The Shaheen Baghis know very well what the Ummah is upto and that CAA is something forced on India due to the actions of the co-religionists. This is where their protests must be targeted. Instead, they are targeting a secular state which is trying to do its best to give early citizenship to the persecuted. No stretch of imagination can convert this humane action as discrimination against Indian Muslims.

Second, it is a bit devious to claim that Muslims want secularism where they are in a minority, but will not insist that Islamic nations should offer the same kind of protections to their non-Muslim minorities. The two are interlinked, and in India’s case, there is even a pact — the Nehru-Liaquat pact — that specifically links the protection of minorities in both countries after Partition.

Pakistan, and its successor state in East Pakistan, broke that pact. This is why CAA is needed. Even NRC, which is about deciding who is a citizen and who is not, is a legitimate exercise. The only reason to oppose it is the poor capability of the Indian state to execute it flawlessly and without undue harshness. Assam is a telling example of how NRCs can be botched despite years of effort.

To put it simply, Shaheen Bagh has no legitimacy unless these protests are about ending the root cause, which is persecution of Hindus by the Ummah in the neighbourhood. When Indian Muslims protest for causes as distant as Palestine or Bosnia, and are willing to accept the killing of even fellow Indians for allegedly blaspheming against Islam, clearly the issue is the Ummah, not Hindutva or Indian secularism.

Let the persecuted Hindus feel safe enough to go back to Pakistan, Bangladesh and Afghanistan, and CAA can be repealed overnight. In the alternate, Shaheen Bagh should demand safe spaces for Hindus carved out of these three states.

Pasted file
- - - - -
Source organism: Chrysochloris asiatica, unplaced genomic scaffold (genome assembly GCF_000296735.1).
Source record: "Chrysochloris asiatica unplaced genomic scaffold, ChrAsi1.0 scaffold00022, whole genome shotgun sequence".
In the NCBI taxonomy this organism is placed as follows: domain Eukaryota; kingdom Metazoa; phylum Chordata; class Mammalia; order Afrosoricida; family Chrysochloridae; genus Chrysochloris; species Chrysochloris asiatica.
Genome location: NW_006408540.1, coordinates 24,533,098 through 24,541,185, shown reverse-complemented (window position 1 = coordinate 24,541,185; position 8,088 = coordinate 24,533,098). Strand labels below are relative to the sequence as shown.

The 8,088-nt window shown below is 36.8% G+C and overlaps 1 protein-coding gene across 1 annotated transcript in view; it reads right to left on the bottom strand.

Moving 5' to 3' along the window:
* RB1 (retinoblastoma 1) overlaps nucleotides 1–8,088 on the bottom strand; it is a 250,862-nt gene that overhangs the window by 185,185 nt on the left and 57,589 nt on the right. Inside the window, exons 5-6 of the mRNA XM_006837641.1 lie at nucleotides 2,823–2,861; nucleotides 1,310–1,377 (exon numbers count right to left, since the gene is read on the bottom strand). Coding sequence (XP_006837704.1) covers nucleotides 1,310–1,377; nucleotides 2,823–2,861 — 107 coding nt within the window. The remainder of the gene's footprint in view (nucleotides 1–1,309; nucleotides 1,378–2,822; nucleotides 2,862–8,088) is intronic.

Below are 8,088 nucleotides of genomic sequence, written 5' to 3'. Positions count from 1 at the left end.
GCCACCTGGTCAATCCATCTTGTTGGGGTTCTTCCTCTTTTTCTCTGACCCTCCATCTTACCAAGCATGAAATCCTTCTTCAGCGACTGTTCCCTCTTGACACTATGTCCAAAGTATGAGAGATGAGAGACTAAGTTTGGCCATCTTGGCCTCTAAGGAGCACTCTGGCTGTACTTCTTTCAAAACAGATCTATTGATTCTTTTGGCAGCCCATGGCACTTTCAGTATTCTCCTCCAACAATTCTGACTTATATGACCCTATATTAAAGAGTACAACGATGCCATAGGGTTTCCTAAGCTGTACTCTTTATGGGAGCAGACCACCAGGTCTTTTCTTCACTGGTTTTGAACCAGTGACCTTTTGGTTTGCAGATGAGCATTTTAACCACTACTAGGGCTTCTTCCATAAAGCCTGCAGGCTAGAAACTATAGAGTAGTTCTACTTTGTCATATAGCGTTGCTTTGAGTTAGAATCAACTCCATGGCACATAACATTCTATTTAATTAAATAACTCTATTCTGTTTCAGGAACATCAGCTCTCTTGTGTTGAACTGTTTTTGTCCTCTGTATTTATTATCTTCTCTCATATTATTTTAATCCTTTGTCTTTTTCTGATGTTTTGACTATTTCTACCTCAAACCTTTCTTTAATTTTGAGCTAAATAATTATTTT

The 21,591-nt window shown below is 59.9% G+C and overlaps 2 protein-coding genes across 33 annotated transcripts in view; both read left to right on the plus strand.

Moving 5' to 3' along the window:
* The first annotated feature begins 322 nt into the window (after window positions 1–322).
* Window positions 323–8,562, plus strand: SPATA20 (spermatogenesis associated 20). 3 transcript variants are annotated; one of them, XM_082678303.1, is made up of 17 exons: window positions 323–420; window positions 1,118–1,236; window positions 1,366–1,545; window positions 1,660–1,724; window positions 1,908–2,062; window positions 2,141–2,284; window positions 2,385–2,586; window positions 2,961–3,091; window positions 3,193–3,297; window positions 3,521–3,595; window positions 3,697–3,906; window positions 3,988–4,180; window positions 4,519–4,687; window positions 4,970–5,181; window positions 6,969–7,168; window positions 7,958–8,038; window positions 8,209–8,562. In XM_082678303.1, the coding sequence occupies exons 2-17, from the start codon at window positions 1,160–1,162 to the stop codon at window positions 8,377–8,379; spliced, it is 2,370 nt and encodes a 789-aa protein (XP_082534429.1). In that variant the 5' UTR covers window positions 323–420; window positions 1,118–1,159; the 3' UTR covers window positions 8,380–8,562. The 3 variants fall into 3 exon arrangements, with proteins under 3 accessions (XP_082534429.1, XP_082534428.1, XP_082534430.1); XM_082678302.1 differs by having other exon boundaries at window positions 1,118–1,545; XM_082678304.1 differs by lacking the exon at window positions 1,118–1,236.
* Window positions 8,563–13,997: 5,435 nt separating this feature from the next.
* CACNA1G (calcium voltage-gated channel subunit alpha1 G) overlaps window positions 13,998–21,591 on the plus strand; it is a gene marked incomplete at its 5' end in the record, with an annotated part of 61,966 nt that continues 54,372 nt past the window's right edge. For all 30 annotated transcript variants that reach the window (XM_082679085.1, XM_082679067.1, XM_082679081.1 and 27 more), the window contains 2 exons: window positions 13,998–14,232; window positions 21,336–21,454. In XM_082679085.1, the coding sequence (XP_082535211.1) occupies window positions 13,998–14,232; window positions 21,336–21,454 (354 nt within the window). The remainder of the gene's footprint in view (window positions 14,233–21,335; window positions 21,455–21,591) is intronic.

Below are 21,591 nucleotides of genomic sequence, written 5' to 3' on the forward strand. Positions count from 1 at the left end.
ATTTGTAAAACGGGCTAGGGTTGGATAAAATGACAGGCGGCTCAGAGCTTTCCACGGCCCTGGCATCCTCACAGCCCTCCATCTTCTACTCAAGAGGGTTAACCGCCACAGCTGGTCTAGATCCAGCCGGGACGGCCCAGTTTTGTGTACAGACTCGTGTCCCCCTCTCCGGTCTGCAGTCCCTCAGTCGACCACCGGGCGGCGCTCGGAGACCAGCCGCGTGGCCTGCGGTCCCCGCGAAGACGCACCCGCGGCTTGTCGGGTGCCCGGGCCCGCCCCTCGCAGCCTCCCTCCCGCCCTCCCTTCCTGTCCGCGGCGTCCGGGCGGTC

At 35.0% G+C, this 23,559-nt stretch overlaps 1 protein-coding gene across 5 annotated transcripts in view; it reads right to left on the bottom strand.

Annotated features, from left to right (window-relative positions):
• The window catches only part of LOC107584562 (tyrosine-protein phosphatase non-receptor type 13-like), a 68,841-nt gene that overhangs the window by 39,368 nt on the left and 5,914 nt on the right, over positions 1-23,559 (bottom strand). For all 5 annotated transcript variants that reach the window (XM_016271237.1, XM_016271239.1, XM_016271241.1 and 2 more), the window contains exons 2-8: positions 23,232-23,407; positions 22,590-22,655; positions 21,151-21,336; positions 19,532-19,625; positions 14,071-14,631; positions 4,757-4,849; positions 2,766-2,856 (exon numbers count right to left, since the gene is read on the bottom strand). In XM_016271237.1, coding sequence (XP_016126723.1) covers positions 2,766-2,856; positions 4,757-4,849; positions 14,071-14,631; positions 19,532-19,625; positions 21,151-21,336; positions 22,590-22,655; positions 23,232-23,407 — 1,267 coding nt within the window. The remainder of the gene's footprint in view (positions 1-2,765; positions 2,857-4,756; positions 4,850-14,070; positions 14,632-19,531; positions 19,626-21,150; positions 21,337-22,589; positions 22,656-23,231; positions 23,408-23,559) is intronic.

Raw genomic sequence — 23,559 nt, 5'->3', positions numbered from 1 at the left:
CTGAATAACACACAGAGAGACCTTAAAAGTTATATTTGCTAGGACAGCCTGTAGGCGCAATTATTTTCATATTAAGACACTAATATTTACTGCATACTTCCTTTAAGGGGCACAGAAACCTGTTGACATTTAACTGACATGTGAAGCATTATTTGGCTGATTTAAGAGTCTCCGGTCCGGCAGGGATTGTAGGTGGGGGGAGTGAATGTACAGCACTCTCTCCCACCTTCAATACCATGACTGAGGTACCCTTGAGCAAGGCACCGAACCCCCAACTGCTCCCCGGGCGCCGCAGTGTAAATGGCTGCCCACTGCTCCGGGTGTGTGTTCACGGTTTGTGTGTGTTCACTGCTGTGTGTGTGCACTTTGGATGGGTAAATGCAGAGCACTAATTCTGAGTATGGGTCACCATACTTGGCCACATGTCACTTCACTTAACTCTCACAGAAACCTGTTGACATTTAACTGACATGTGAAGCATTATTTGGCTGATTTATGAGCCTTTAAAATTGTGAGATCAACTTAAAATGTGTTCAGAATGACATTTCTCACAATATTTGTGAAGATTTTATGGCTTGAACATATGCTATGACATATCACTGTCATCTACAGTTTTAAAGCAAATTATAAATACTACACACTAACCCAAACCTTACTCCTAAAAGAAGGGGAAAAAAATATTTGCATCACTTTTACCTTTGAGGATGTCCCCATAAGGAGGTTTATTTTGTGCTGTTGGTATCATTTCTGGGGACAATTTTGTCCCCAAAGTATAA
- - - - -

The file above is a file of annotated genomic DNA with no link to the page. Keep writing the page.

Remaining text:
Third, you can’t claim the protections of a secular state, and then demand separate laws for your own community. If you oppose a uniform civil code, impose halal food on all by being adamant about it, want Islamic banking, and insist on wearing a full-face veil in public, you are not secular by definition. The secular state can only protect the secular individual, not the communal.

The clinching evidence against allowing Muslims from the three states on the same basis as persecuted Hindus is this: they are unlikely to be secular by any stretch of imagination. The latest survey (from 2017) of Muslim attitudes to Sharia, by Pew Research Center, suggests that 84 per cent of the people in Pakistan and 82 per cent in Bangladesh want Sharia to be the governing law in their countries.

If Muslim illegal immigrants from these countries are to be given the same privileges of new citizenship as the people being persecuted by their civil societies, we are essentially saying that we will welcome people who want Sharia as their law. Why should a secular country, any secular country, want people who do not believe in secularism?

We are up against Karl Popper’s paradox: no tolerant society can be tolerant to the intolerant. Those who want Sharia should find countries that support their desire to be governed by this law. India isn’t for them. It is for their victims.